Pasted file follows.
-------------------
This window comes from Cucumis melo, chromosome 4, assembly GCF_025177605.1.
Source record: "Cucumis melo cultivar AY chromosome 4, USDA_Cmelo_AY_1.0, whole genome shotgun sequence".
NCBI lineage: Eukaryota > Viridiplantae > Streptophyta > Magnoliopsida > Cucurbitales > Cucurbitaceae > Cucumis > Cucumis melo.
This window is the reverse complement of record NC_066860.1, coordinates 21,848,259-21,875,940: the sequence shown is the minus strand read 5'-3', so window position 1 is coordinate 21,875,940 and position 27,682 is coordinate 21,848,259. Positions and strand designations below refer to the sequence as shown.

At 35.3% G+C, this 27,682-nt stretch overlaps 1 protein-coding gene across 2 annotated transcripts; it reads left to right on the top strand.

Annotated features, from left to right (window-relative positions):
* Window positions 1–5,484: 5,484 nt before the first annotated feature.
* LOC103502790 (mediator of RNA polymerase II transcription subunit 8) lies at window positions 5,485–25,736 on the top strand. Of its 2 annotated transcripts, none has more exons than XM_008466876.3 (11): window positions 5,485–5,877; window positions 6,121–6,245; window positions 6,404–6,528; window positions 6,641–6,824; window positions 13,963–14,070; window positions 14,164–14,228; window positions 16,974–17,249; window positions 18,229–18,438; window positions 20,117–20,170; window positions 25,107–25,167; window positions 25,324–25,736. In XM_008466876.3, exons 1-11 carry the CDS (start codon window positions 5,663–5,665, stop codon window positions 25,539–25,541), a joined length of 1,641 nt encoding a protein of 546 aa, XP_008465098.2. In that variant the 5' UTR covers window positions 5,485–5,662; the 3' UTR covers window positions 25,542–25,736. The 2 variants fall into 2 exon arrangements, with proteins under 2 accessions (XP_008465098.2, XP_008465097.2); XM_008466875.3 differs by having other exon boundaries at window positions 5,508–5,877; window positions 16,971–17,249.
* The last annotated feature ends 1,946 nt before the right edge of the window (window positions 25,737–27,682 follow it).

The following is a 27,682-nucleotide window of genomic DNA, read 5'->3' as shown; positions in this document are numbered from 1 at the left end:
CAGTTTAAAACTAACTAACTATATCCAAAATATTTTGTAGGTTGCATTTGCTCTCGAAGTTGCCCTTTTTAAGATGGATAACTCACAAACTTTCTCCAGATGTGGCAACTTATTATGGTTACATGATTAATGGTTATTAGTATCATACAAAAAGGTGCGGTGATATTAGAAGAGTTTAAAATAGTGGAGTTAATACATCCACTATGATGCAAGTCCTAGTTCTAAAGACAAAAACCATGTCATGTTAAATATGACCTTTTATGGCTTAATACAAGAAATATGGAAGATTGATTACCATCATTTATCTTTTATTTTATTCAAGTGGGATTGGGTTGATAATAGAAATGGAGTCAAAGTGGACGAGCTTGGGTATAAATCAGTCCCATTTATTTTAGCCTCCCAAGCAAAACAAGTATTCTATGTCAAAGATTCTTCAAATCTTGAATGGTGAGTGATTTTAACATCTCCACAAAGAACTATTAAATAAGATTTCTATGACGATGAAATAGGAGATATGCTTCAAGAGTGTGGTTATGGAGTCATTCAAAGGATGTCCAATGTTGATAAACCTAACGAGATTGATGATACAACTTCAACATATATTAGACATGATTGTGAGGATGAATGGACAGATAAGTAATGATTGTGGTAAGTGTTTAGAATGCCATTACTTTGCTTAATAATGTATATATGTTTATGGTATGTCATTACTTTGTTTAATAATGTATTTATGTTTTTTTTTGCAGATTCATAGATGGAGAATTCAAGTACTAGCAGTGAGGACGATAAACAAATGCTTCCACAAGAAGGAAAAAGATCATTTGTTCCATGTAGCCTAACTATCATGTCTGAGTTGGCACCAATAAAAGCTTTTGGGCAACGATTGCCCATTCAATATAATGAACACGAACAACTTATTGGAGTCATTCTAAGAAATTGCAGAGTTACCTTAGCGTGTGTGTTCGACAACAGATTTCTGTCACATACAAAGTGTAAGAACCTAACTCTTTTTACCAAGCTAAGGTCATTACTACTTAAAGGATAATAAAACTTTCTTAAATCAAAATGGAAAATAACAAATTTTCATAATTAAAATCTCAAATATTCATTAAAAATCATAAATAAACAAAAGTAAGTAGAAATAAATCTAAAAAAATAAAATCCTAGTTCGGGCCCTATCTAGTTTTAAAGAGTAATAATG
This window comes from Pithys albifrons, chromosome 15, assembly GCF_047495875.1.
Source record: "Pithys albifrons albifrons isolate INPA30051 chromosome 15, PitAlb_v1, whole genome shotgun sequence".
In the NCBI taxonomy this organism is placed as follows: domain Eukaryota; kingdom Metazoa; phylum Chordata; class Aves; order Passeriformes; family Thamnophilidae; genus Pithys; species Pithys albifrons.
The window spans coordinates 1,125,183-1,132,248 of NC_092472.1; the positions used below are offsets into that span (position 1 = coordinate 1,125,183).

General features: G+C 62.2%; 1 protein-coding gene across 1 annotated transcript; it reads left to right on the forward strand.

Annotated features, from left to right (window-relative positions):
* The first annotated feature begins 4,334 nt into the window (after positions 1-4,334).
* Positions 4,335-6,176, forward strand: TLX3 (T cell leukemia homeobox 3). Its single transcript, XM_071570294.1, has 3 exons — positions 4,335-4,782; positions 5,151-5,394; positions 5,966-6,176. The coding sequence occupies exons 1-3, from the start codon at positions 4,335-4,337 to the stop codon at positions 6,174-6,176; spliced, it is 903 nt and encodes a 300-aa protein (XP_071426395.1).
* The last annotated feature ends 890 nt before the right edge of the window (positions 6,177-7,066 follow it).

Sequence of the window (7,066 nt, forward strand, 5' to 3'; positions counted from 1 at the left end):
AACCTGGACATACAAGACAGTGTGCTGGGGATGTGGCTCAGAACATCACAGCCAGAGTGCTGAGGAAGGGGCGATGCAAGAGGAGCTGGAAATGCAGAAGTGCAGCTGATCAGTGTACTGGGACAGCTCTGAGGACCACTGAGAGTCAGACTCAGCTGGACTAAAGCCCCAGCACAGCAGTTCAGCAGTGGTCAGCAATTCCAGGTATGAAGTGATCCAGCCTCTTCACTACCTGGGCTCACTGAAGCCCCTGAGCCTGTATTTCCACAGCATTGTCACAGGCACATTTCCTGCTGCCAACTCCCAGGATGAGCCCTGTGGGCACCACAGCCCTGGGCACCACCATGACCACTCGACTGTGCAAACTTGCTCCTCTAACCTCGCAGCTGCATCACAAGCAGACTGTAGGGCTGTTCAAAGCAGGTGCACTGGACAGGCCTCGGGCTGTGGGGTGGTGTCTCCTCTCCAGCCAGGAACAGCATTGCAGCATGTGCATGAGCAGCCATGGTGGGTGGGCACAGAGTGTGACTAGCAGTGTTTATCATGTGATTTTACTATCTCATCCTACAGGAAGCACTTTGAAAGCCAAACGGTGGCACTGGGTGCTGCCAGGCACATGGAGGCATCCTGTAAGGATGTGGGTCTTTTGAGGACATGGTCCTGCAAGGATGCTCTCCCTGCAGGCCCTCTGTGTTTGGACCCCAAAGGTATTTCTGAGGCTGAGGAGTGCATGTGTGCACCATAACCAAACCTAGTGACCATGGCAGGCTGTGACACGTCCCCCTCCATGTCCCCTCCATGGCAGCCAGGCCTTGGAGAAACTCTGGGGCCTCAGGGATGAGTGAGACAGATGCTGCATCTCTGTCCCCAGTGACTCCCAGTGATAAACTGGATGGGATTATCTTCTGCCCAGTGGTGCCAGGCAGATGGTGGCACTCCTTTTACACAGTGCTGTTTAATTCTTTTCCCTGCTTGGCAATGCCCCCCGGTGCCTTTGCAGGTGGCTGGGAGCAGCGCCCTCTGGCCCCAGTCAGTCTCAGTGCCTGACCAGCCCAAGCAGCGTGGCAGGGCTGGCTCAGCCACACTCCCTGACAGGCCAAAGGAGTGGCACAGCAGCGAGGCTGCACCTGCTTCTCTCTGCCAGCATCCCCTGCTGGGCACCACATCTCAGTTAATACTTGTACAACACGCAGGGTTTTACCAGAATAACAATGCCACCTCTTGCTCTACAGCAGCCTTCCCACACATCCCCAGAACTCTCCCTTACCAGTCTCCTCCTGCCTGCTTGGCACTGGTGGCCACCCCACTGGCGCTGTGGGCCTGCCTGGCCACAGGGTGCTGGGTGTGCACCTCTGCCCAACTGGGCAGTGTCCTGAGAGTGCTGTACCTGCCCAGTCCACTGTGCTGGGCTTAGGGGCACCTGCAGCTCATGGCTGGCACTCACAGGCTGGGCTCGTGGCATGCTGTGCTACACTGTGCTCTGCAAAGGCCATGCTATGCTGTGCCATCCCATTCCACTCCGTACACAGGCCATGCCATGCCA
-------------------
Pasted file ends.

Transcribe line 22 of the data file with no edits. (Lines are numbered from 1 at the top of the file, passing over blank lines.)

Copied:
AACCTGGACATACAAGACAGTGTGCTGGGGATGTGGCTCAGAACATCACAGCCAGAGTGCTGAGGAAGGGGCGATGCAAGAGGAGCTGGAAATGCAGAAGTGCAGCTGATCAGTGTACTGGGACAGCTCTGAGGACCACTGAGAGTCAGACTCAGCTGGACTAAAGCCCCAGCACAGCAGTTCAGCAGTGGTCAGCAATTCCAGGTATGAAGTGATCCAGCCTCTTCACTACCTGGGCTCACTGAAGCCCCTGAGCCTGTATTTCCACAGCATTGTCACAGGCACATTTCCTGCTGCCAACTCCCAGGATGAGCCCTGTGGGCACCACAGCCCTGGGCACCACCATGACCACTCGACTGTGCAAACTTGCTCCTCTAACCTCGCAGCTGCATCACAAGCAGACTGTAGGGCTGTTCAAAGCAGGTGCACTGGACAGGCCTCGGGCTGTGGGGTGGTGTCTCCTCTCCAGCCAGGAACAGCATTGCAGCATGTGCATGAGCAGCCATGGTGGGTGGGCACAGAGTGTGACTAGCAGTGTTTATCATGTGATTTTACTATCTCATCCTACAGGAAGCACTTTGAAAGCCAAACGGTGGCACTGGGTGCTGCCAGGCACATGGAGGCATCCTGTAAGGATGTGGGTCTTTTGAGGACATGGTCCTGCAAGGATGCTCTCCCTGCAGGCCCTCTGTGTTTGGACCCCAAAGGTATTTCTGAGGCTGAGGAGTGCATGTGTGCACCATAACCAAACCTAGTGACCATGGCAGGCTGTGACACGTCCCCCTCCATGTCCCCTCCATGGCAGCCAGGCCTTGGAGAAACTCTGGGGCCTCAGGGATGAGTGAGACAGATGCTGCATCTCTGTCCCCAGTGACTCCCAGTGATAAACTGGATGGGATTATCTTCTGCCCAGTGGTGCCAGGCAGATGGTGGCACTCCTTTTACACAGTGCTGTTTAATTCTTTTCCCTGCTTGGCAATGCCCCCCGGTGCCTTTGCAGGTGGCTGGGAGCAGCGCCCTCTGGCCCCAGTCAGTCTCAGTGCCTGACCAGCCCAAGCAGCGTGGCAGGGCTGGCTCAGCCACACTCCCTGACAGGCCAAAGGAGTGGCACAGCAGCGAGGCTGCACCTGCTTCTCTCTGCCAGCATCCCCTGCTGGGCACCACATCTCAGTTAATACTTGTACAACACGCAGGGTTTTACCAGAATAACAATGCCACCTCTTGCTCTACAGCAGCCTTCCCACACATCCCCAGAACTCTCCCTTACCAGTCTCCTCCTGCCTGCTTGGCACTGGTGGCCACCCCACTGGCGCTGTGGGCCTGCCTGGCCACAGGGTGCTGGGTGTGCACCTCTGCCCAACTGGGCAGTGTCCTGAGAGTGCTGTACCTGCCCAGTCCACTGTGCTGGGCTTAGGGGCACCTGCAGCTCATGGCTGGCACTCACAGGCTGGGCTCGTGGCATGCTGTGCTACACTGTGCTCTGCAAAGGCCATGCTATGCTGTGCCATCCCATTCCACTCCGTACACAGGCCATGCCATGCCA